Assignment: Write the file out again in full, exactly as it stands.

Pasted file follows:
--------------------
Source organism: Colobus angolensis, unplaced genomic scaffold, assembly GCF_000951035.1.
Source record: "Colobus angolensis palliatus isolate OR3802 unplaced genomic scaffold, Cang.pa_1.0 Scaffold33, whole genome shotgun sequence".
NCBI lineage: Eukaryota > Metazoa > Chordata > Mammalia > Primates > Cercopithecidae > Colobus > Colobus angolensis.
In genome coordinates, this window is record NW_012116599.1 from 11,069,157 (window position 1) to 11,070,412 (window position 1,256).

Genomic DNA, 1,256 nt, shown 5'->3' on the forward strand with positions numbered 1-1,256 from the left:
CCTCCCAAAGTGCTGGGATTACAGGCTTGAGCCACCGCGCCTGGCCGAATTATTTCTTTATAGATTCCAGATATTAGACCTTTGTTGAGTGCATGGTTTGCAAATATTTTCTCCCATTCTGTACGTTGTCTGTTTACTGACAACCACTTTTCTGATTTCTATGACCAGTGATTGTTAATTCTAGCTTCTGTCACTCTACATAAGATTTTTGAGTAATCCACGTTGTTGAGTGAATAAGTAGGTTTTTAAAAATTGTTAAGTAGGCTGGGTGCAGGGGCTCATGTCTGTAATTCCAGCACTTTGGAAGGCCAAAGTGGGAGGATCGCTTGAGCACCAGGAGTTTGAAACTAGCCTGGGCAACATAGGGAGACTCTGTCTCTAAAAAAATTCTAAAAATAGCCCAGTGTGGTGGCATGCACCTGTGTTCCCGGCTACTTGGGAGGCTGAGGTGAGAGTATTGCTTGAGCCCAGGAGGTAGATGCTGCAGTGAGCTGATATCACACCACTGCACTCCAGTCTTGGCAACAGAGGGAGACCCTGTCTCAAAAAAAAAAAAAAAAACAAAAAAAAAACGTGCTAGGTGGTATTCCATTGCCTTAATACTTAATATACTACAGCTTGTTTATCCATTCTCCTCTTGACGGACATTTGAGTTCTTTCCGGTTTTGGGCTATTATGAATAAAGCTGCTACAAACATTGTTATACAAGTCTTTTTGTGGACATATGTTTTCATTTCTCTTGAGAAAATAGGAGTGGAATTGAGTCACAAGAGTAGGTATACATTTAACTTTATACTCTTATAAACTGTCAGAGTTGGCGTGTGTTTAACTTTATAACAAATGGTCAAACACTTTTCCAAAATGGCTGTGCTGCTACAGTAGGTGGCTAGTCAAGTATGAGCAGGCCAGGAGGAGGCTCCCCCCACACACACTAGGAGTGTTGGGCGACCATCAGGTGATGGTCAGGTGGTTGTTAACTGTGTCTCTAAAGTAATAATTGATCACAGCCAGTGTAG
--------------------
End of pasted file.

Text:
Source organism: Colobus angolensis, unplaced genomic scaffold, assembly GCF_000951035.1.
Source record: "Colobus angolensis palliatus isolate OR3802 unplaced genomic scaffold, Cang.pa_1.0 Scaffold33, whole genome shotgun sequence".
NCBI lineage: Eukaryota > Metazoa > Chordata > Mammalia > Primates > Cercopithecidae > Colobus > Colobus angolensis.
In genome coordinates, this window is record NW_012116599.1 from 11,069,157 (window position 1) to 11,070,412 (window position 1,256).

Genomic DNA, 1,256 nt, shown 5'->3' on the forward strand with positions numbered 1-1,256 from the left:
CCTCCCAAAGTGCTGGGATTACAGGCTTGAGCCACCGCGCCTGGCCGAATTATTTCTTTATAGATTCCAGATATTAGACCTTTGTTGAGTGCATGGTTTGCAAATATTTTCTCCCATTCTGTACGTTGTCTGTTTACTGACAACCACTTTTCTGATTTCTATGACCAGTGATTGTTAATTCTAGCTTCTGTCACTCTACATAAGATTTTTGAGTAATCCACGTTGTTGAGTGAATAAGTAGGTTTTTAAAAATTGTTAAGTAGGCTGGGTGCAGGGGCTCATGTCTGTAATTCCAGCACTTTGGAAGGCCAAAGTGGGAGGATCGCTTGAGCACCAGGAGTTTGAAACTAGCCTGGGCAACATAGGGAGACTCTGTCTCTAAAAAAATTCTAAAAATAGCCCAGTGTGGTGGCATGCACCTGTGTTCCCGGCTACTTGGGAGGCTGAGGTGAGAGTATTGCTTGAGCCCAGGAGGTAGATGCTGCAGTGAGCTGATATCACACCACTGCACTCCAGTCTTGGCAACAGAGGGAGACCCTGTCTCAAAAAAAAAAAAAAAAACAAAAAAAAAACGTGCTAGGTGGTATTCCATTGCCTTAATACTTAATATACTACAGCTTGTTTATCCATTCTCCTCTTGACGGACATTTGAGTTCTTTCCGGTTTTGGGCTATTATGAATAAAGCTGCTACAAACATTGTTATACAAGTCTTTTTGTGGACATATGTTTTCATTTCTCTTGAGAAAATAGGAGTGGAATTGAGTCACAAGAGTAGGTATACATTTAACTTTATACTCTTATAAACTGTCAGAGTTGGCGTGTGTTTAACTTTATAACAAATGGTCAAACACTTTTCCAAAATGGCTGTGCTGCTACAGTAGGTGGCTAGTCAAGTATGAGCAGGCCAGGAGGAGGCTCCCCCCACACACACTAGGAGTGTTGGGCGACCATCAGGTGATGGTCAGGTGGTTGTTAACTGTGTCTCTAAAGTAATAATTGATCACAGCCAGTGTAG